Compatibile. Recognizable. Respectful.
These three words are key when renovating a historic building as many centuries of history are embedded in its architecture and it will need safeguarding. Even the Italian legislator nominates these three words when giving direction to local architects and engineers. The architect/designer must become part of this complex and stratified reality, which in a certain sense dictates the rules of the intervention.
How do I make a restored house “compatibile”
First, the new use of a room or of the property must be compatible with the architectural structure of the building, without excessive distortions. For example, if you are renovating an old convent, in which convent cells are the typical traditional layout, you will not have an open plan living area!
On the other hand, a beautiful vaulted ceiling in a cantina can be the ideal living room.
TIP: be ready to dialogue with the existing findings, and integrate with your personal style.
How do I make a restored house “recognizable”
Recognition is important to distinguish with certainty the original parts from the new additions.
How can I obtain this?
– by using different materials in add-on’s or newer areas;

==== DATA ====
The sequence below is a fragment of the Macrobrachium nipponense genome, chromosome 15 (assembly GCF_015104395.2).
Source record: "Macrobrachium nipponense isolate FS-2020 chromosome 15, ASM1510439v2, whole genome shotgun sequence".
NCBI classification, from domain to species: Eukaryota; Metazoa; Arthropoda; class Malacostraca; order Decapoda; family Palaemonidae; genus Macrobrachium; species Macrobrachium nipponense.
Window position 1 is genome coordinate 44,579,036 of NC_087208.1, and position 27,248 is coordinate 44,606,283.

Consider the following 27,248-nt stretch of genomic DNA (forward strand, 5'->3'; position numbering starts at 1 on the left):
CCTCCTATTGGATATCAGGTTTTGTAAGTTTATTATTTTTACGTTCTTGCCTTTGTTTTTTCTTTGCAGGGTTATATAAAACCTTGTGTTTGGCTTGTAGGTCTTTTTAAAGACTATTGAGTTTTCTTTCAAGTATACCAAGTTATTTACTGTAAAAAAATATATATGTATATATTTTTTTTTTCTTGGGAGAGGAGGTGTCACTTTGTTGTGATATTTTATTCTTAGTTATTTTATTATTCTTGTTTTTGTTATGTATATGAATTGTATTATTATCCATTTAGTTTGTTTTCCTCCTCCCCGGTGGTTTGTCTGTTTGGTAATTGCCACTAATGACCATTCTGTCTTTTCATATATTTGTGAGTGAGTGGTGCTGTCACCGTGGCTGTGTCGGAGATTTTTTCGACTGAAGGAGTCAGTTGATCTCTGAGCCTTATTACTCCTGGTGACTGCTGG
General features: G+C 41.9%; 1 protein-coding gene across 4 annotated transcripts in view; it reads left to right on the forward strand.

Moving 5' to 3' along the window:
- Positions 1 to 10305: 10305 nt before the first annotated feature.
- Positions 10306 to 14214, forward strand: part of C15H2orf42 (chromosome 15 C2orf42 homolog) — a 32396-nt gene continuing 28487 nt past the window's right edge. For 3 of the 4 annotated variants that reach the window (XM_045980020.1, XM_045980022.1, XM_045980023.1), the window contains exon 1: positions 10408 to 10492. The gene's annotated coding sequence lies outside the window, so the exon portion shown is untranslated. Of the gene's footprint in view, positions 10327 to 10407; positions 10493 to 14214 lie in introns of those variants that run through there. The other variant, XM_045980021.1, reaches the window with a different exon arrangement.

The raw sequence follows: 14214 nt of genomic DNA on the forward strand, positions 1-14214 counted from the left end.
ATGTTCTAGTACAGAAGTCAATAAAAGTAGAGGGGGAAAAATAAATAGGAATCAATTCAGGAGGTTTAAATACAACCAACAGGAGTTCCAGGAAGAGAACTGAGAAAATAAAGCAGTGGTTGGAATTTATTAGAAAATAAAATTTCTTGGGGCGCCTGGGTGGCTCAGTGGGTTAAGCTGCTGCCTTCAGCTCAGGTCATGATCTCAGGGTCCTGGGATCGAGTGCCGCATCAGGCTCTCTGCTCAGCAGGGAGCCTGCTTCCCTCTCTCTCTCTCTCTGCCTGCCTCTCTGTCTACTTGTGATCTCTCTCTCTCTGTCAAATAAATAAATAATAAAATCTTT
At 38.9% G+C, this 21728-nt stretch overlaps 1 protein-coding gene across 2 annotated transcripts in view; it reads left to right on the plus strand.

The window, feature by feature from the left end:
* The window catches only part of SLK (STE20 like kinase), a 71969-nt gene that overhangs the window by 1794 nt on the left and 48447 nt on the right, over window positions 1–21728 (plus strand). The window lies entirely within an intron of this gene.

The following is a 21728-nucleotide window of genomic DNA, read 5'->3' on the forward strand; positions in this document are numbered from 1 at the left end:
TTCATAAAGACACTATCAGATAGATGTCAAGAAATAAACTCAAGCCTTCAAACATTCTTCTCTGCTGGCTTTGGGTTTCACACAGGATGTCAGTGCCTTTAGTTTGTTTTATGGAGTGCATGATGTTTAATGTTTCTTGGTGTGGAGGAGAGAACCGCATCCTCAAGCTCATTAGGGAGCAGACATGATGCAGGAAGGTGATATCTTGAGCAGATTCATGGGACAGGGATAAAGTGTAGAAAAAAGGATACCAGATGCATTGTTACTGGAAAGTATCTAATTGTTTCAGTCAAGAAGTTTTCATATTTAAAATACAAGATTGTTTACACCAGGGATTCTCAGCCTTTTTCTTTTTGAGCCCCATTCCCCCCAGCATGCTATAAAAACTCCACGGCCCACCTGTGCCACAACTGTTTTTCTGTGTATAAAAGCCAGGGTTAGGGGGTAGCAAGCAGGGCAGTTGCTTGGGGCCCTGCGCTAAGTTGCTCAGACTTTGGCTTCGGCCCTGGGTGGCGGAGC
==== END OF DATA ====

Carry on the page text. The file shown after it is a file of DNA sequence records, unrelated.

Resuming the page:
– by playing with colours, with the use of subdued wall paint which differ from older areas to newer ones;
– by exposing the architectural elements like arches or niches, simplifying the decoration ;
– in the walls, leaving the additions slightly undercut and / or using different materials.
TIP: safeguard the authenticity of a historical building, and highlight the alterations of the passage of time.
How do I keep a renovation respectful
Respect is the most nuanced and complex concept, as it is not described or regulated with precision but left to the sensitivity of those restoring. Yet respect is essential in any restoration, because it means understanding a building, accepting its history and all its unique imperfections.
TIP: keep what history has left you and make a design statement of the new.